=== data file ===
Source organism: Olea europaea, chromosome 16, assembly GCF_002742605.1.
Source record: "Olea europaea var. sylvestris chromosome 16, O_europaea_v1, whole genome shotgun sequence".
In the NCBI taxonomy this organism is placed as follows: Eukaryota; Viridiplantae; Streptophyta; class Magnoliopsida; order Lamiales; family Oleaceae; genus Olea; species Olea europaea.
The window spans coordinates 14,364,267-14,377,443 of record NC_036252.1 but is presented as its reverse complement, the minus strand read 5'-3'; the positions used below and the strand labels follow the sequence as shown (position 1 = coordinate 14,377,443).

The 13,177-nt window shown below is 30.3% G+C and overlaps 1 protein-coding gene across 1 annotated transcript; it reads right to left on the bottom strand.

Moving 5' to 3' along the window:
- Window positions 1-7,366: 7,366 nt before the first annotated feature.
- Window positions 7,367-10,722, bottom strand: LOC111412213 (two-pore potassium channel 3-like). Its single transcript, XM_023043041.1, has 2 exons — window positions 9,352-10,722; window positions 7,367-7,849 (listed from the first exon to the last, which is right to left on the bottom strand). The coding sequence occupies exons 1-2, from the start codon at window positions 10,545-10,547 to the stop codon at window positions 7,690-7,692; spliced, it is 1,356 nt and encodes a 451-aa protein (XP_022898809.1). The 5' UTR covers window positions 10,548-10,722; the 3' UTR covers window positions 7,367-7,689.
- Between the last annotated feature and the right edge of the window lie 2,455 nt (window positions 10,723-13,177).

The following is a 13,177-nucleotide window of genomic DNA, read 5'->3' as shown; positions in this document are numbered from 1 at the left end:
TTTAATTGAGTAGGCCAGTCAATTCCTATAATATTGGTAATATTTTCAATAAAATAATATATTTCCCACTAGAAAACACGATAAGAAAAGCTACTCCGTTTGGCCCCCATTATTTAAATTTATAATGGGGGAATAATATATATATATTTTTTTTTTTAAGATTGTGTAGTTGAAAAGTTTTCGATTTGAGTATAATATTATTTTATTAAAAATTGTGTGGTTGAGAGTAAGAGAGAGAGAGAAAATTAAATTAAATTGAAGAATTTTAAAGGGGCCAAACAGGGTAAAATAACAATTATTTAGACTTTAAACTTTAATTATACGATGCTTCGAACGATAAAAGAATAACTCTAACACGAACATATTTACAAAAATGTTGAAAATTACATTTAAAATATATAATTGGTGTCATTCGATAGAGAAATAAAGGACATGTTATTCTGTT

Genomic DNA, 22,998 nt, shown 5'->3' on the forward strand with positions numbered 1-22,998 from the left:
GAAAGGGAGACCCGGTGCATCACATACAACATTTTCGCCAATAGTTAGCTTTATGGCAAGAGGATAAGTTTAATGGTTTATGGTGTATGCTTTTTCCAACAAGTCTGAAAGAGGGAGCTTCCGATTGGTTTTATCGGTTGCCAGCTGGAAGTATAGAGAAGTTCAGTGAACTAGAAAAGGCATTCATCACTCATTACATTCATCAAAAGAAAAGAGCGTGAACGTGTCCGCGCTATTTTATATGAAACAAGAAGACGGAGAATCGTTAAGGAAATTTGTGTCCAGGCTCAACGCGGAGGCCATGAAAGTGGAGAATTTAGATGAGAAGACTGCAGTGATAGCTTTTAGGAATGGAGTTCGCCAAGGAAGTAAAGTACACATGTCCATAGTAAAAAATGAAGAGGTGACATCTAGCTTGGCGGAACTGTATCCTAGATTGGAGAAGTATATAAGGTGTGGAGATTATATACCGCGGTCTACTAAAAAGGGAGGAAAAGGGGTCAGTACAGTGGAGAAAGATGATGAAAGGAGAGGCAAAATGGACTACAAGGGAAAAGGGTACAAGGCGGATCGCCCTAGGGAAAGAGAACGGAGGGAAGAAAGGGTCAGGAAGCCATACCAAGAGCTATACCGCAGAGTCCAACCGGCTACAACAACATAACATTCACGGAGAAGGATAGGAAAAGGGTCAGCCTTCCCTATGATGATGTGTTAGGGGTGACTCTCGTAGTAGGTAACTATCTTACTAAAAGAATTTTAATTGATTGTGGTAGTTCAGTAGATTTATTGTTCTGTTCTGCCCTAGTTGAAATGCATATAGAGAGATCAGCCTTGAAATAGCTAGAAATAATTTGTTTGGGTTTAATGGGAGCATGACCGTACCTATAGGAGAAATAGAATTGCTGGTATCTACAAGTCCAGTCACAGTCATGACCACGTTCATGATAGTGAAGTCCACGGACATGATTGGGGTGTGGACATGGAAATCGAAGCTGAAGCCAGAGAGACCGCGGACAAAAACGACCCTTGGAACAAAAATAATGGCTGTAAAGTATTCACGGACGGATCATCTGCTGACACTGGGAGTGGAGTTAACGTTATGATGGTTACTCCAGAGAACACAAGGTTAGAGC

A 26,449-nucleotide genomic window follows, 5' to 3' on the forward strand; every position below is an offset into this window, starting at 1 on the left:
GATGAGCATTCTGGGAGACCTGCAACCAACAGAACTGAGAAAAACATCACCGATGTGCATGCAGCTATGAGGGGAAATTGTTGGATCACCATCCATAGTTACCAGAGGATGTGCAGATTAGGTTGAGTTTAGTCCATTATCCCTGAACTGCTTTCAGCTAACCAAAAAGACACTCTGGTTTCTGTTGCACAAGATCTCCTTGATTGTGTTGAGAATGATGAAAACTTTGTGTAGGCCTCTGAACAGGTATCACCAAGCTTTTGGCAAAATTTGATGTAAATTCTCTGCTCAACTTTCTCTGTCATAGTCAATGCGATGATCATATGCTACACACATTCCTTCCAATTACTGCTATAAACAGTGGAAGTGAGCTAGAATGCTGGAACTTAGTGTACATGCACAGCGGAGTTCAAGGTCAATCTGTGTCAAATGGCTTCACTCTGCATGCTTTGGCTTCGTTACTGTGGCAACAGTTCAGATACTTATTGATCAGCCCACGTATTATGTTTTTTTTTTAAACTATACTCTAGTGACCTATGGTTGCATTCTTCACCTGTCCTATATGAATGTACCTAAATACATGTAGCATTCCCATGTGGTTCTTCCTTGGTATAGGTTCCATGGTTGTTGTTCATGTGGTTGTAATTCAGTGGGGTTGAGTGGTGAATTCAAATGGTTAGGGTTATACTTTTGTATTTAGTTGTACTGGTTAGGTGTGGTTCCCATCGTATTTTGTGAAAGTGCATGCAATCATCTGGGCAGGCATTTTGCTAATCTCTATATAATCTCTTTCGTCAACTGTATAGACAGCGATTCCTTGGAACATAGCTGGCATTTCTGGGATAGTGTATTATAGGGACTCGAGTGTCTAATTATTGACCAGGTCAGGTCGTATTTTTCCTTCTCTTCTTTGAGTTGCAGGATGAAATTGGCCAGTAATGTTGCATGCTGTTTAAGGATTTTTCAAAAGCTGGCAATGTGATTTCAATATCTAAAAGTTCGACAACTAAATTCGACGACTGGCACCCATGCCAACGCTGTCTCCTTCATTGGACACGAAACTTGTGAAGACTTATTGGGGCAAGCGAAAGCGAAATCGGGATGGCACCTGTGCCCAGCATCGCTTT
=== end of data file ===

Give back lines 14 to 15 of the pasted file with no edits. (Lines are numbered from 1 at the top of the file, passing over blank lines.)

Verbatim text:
A 26,449-nucleotide genomic window follows, 5' to 3' on the forward strand; every position below is an offset into this window, starting at 1 on the left:
GATGAGCATTCTGGGAGACCTGCAACCAACAGAACTGAGAAAAACATCACCGATGTGCATGCAGCTATGAGGGGAAATTGTTGGATCACCATCCATAGTTACCAGAGGATGTGCAGATTAGGTTGAGTTTAGTCCATTATCCCTGAACTGCTTTCAGCTAACCAAAAAGACACTCTGGTTTCTGTTGCACAAGATCTCCTTGATTGTGTTGAGAATGATGAAAACTTTGTGTAGGCCTCTGAACAGGTATCACCAAGCTTTTGGCAAAATTTGATGTAAATTCTCTGCTCAACTTTCTCTGTCATAGTCAATGCGATGATCATATGCTACACACATTCCTTCCAATTACTGCTATAAACAGTGGAAGTGAGCTAGAATGCTGGAACTTAGTGTACATGCACAGCGGAGTTCAAGGTCAATCTGTGTCAAATGGCTTCACTCTGCATGCTTTGGCTTCGTTACTGTGGCAACAGTTCAGATACTTATTGATCAGCCCACGTATTATGTTTTTTTTTTAAACTATACTCTAGTGACCTATGGTTGCATTCTTCACCTGTCCTATATGAATGTACCTAAATACATGTAGCATTCCCATGTGGTTCTTCCTTGGTATAGGTTCCATGGTTGTTGTTCATGTGGTTGTAATTCAGTGGGGTTGAGTGGTGAATTCAAATGGTTAGGGTTATACTTTTGTATTTAGTTGTACTGGTTAGGTGTGGTTCCCATCGTATTTTGTGAAAGTGCATGCAATCATCTGGGCAGGCATTTTGCTAATCTCTATATAATCTCTTTCGTCAACTGTATAGACAGCGATTCCTTGGAACATAGCTGGCATTTCTGGGATAGTGTATTATAGGGACTCGAGTGTCTAATTATTGACCAGGTCAGGTCGTATTTTTCCTTCTCTTCTTTGAGTTGCAGGATGAAATTGGCCAGTAATGTTGCATGCTGTTTAAGGATTTTTCAAAAGCTGGCAATGTGATTTCAATATCTAAAAGTTCGACAACTAAATTCGACGACTGGCACCCATGCCAACGCTGTCTCCTTCATTGGACACGAAACTTGTGAAGACTTATTGGGGCAAGCGAAAGCGAAATCGGGATGGCACCTGTGCCCAGCATCGCTTT